Lagos, October 1, 1960. The multi-coloured bunting and posters adorned an already excited multi-hued metropolis – as if you could artificially imbue Lagos, the city of speed, style, and sizzle, with any more kinetic excitement. Well, the street decorations were merely a symptom of a more pervasive excitement, organically accompanying the events leading to Nigeria’s entry into the league of Independent nations.
Lagos had been the site of the formal creation of the nation of Nigeria, with an amalgamation ceremony held at the Supreme Court Building at Tinubu Square, in the centre of Lagos Island, at 9am on January 1, 1914. The Governor-General of Nigeria, Sir (later Lord) Frederick Lugard, had presided over a ceremony attended by 200 guests, after which he hurriedly boarded a train to Zungeru, in the North of Nigeria – the short-lived capital, which he (Lugard) had ironically insisted on – for another ceremony which was held on January 3, 1914. By the way, Lugard never spent much time at Zungeru and in fact the Government House at Zungeru was subsequently relocated to the more accessible Lokoja. Lagos, where a palatial Government House had been built in the early 1900s, became Lugard’s operational base for the rest of his tenure. This of course is an aside.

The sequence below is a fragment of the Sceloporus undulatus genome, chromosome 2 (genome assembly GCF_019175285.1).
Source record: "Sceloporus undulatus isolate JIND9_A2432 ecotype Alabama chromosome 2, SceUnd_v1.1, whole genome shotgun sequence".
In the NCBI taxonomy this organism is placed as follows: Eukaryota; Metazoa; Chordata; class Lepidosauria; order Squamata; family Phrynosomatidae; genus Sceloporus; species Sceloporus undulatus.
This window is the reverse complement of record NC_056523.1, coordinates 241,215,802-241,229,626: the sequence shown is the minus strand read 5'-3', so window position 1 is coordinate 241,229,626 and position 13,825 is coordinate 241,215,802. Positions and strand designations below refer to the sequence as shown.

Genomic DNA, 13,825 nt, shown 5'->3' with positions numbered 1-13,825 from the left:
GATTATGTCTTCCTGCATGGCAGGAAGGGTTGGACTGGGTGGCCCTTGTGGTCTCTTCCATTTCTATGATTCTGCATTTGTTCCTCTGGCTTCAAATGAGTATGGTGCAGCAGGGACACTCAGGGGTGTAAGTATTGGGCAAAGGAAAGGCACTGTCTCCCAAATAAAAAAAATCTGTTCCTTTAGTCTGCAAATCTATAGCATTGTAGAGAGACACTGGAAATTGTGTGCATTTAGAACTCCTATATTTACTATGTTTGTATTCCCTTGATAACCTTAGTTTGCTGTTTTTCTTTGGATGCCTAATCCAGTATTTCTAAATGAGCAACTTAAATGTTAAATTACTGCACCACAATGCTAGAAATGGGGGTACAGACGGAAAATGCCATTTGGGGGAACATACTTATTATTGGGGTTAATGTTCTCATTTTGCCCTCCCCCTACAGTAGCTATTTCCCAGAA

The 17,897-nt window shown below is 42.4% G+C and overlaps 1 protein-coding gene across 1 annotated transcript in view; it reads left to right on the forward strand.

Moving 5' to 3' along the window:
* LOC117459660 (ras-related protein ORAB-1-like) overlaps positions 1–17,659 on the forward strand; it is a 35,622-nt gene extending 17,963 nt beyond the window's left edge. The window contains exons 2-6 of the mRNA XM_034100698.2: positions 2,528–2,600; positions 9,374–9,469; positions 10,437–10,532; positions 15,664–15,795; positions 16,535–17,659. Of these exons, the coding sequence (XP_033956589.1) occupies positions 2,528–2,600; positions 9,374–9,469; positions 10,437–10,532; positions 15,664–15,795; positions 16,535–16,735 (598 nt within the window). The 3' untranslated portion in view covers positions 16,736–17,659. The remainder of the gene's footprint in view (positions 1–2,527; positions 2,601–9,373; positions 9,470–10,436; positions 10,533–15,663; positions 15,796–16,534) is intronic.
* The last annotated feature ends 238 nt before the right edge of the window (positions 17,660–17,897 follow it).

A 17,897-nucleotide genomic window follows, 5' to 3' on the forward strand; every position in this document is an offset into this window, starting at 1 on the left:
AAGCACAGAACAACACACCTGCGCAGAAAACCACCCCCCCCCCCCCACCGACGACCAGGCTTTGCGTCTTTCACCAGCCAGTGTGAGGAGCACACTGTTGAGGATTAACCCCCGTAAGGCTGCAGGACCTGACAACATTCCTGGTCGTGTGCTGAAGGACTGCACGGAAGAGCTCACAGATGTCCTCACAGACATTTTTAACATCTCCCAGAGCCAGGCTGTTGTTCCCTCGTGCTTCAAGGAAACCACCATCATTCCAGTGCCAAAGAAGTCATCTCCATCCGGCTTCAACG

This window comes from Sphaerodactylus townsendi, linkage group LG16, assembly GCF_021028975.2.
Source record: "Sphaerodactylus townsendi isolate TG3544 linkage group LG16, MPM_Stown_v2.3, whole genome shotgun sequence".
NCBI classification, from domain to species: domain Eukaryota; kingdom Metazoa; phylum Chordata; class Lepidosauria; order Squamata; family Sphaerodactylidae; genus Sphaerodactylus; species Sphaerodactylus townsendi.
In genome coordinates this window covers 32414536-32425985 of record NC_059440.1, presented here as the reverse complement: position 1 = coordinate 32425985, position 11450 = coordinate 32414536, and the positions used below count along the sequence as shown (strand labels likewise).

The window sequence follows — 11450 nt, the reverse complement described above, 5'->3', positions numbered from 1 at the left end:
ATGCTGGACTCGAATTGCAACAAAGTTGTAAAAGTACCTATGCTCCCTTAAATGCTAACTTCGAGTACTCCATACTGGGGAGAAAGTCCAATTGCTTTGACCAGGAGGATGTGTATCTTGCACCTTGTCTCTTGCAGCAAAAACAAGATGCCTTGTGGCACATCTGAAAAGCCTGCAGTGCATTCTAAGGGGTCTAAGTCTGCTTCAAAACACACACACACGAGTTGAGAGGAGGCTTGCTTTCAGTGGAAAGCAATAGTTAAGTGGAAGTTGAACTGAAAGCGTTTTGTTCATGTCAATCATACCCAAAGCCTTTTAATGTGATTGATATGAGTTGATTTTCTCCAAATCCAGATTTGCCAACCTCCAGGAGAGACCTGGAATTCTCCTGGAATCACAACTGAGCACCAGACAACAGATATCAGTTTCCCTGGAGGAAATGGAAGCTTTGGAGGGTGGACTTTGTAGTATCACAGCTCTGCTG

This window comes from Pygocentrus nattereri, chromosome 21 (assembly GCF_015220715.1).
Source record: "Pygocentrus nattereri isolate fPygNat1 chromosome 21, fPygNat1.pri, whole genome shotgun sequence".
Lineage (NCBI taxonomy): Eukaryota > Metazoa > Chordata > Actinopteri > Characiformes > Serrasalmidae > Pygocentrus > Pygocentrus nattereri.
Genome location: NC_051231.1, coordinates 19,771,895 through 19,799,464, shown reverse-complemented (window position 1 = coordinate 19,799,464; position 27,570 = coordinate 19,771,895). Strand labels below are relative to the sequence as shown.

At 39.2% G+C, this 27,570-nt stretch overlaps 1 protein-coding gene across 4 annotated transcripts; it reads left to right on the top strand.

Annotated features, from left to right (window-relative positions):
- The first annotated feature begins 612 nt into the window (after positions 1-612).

Lagos had been the first British Colony in what was to become Nigeria through the instrument of a treaty of cession in 1861. While there had been questions about the efficacy of the treaty itself, the protests ebbed when the new Governor of the Colony, Commander Henry Stanhope Freeman, pointed his ship’s cannons on the city, almost symbolically asking the protesters to speak louder. The protests quietened down as the King and Chiefs of Lagos, with some measure of trepidation, remembered the last time they had encountered those cannons – in 1851, when King Kosoko had been deposed and a British Consulate established on the Island. British influence soon spread in the hinterland of what was to become Nigeria through the parallel (and sometimes contending) efforts of the Royal Niger Company between 1879 and 1899, and the Oil Rivers (later Niger Coast) Protectorate administration between 1897 and 1899. The treaties were either preceded or tinged in aftermath with military coercion. A quote from a Lagos newspaper aptly encapsulated the efficacy of the coercive infrastructure with this line – ‘… the Maxim Gun inspired profound respect’.